Understanding and addressing challenges for advance care planning in the COVID-19 pandemic:An analysis of the UK CovPall survey data from specialist palliative care services

Bradshaw, A and Dunleavy, Lesley and Walshe, Catherine and Preston, Nancy and Cripps, Rachel and Hocaoglu, Mevhibe and Bajwah, Sabrina and Maddocks, Matthew and Oluyase, Adejoke and Sleeman, K.E. and Higginson, Irene J. and Fraser, Lorna and Murtagh, Fliss (2021) Understanding and addressing challenges for advance care planning in the COVID-19 pandemic:An analysis of the UK CovPall survey data from specialist palliative care services. Palliative Medicine, 35 (7). pp. 1225-1237. ISSN 0269-2163

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Abstract

Background: Specialist palliative care services play an important role in conducting advance care planning during COVID-19. Little is known about the challenges to advance care planning in this context, or the changes services made to adapt. Aim: Describe the challenges that UK specialist palliative care services experienced regarding advance care planning during COVID-19 and changes made to support timely conversations. Design: Online survey of UK palliative/hospice services’ response to COVID-19. Closed-ended responses are reported descriptively. Open-ended responses were analysed using a thematic Framework approach using the Social Ecological Model to understand challenges. Respondents: Two hundred and seventy-seven services. Results: More direct advance care planning was provided by 38% of services, and 59% provided more support to others. Some challenges to advance care planning pre-dated the pandemic, whilst others were specific to/exacerbated by COVID-19. Challenges are demonstrated through six themes: complex decision making in the face of a new infectious disease; maintaining a personalised approach; COVID-19-specific communication difficulties; workload and pressure; sharing information; and national context of fear and uncertainty. Two themes demonstrate changes made to support: adapting local processes and adapting local structures. Conclusions: Professionals and healthcare providers need to ensure advance care planning is individualised by tailoring it to the values, priorities, and ethnic/cultural/religious context of each person. Policymakers need to consider how high-quality advance care planning can be resourced as a part of standard healthcare ahead of future pandemic waves. In facilitating this, we provide questions to consider at each level of the Social Ecological Model.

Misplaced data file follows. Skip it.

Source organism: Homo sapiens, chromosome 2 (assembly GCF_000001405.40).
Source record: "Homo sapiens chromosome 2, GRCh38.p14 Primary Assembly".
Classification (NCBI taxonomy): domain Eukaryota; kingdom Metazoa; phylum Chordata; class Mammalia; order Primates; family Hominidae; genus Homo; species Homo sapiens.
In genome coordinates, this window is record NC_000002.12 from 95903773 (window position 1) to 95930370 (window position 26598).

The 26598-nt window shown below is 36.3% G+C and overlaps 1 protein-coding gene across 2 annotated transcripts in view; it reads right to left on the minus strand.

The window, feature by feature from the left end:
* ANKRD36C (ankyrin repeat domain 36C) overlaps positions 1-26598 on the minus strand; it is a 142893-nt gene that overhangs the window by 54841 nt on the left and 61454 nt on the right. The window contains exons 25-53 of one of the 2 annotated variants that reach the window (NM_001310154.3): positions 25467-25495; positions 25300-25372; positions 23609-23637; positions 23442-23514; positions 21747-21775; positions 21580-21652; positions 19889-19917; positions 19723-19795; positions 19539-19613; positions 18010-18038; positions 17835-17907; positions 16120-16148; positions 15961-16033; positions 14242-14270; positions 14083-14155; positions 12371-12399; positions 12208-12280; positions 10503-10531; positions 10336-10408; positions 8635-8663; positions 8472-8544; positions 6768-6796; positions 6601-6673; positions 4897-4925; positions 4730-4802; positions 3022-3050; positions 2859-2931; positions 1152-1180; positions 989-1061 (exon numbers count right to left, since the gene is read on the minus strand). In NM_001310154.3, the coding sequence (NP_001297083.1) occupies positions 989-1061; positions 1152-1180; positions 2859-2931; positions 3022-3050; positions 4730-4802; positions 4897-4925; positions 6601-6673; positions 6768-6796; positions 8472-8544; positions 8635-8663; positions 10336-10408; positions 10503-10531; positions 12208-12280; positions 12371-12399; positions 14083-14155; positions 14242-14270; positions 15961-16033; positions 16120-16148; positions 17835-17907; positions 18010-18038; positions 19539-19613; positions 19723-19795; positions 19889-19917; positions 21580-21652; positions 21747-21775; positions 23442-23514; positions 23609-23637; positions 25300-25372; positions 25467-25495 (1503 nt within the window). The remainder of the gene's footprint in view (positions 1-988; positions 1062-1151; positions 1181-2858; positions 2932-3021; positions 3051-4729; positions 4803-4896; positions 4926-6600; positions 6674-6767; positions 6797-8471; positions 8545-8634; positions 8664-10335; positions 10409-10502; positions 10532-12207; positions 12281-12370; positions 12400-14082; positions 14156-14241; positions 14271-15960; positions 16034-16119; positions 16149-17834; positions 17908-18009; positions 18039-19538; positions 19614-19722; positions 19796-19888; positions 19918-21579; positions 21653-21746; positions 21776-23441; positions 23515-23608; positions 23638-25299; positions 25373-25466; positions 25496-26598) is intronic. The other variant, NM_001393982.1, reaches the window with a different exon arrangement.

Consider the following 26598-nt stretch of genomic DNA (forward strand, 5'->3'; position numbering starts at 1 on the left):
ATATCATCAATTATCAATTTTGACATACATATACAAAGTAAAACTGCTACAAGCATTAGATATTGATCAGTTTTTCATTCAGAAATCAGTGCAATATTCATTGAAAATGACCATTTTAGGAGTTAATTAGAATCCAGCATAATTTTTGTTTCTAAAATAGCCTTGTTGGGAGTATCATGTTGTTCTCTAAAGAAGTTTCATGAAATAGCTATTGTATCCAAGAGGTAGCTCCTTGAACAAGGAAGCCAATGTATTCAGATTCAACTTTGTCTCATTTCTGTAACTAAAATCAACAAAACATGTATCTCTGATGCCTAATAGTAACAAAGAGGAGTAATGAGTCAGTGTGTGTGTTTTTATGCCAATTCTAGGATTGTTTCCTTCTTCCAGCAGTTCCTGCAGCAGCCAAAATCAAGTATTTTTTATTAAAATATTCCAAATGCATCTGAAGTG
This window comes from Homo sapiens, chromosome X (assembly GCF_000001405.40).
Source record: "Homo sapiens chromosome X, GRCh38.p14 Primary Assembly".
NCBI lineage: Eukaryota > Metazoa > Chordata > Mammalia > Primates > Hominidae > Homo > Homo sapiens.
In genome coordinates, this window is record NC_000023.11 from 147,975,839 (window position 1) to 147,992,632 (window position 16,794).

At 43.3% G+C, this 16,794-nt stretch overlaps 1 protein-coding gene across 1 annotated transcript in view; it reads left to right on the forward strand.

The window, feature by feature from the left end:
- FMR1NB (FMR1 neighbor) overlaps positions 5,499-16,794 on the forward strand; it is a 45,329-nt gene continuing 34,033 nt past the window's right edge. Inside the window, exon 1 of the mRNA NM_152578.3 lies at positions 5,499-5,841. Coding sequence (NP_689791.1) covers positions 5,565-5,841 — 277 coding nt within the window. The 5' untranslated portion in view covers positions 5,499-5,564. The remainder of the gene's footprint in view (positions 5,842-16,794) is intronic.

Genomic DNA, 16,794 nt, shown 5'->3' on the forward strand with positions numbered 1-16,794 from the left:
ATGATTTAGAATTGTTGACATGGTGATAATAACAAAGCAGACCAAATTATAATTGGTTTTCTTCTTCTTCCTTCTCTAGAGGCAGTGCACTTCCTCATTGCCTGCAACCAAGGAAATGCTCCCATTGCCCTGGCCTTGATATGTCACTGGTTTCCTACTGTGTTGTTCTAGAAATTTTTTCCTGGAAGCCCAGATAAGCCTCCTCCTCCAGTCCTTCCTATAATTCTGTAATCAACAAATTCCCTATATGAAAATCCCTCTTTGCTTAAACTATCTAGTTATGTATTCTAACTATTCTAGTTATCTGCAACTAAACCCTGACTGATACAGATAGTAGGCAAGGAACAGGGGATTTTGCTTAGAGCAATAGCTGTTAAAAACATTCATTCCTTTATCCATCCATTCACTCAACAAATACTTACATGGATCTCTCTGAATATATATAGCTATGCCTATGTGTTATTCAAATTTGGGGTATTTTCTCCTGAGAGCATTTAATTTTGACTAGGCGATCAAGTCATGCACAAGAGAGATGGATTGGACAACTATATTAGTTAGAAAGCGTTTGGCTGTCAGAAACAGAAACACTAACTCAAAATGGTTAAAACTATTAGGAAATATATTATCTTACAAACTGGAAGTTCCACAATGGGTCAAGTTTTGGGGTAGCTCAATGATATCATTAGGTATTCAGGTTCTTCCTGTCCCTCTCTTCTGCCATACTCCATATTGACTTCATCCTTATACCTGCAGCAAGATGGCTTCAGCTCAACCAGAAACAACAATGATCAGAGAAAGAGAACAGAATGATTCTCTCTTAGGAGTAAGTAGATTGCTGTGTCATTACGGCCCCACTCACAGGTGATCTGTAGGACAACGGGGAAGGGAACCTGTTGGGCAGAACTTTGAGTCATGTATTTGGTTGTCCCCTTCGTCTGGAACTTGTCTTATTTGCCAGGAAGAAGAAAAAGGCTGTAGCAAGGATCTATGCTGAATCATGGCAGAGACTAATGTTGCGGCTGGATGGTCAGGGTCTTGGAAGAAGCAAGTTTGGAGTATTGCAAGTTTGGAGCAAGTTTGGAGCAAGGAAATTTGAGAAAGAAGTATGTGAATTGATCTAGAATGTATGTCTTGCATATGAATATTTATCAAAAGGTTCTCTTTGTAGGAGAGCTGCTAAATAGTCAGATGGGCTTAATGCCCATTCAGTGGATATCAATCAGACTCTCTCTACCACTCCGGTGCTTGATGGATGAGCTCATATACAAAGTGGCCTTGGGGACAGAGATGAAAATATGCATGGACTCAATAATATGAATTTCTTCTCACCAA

Item Type:
Journal Article
Journal or Publication Title:
Palliative Medicine
Additional Information:
The final, definitive version of this article has been published in the Journal, Palliative Medicine, 35 (7), 2021, © SAGE Publications Ltd, 2021 by SAGE Publications Ltd at the Palliative Medicine page: https://journals.sagepub.com/home/pmj on SAGE Journals Online: http://journals.sagepub.com/
Uncontrolled Keywords:
/dk/atira/pure/subjectarea/asjc/2700
Subjects:
ID Code:
154831
Deposited By:
Deposited On:
11 May 2021 15:35
Refereed?:
Yes
Published?:
Published
Last Modified:
21 Jul 2022 00:26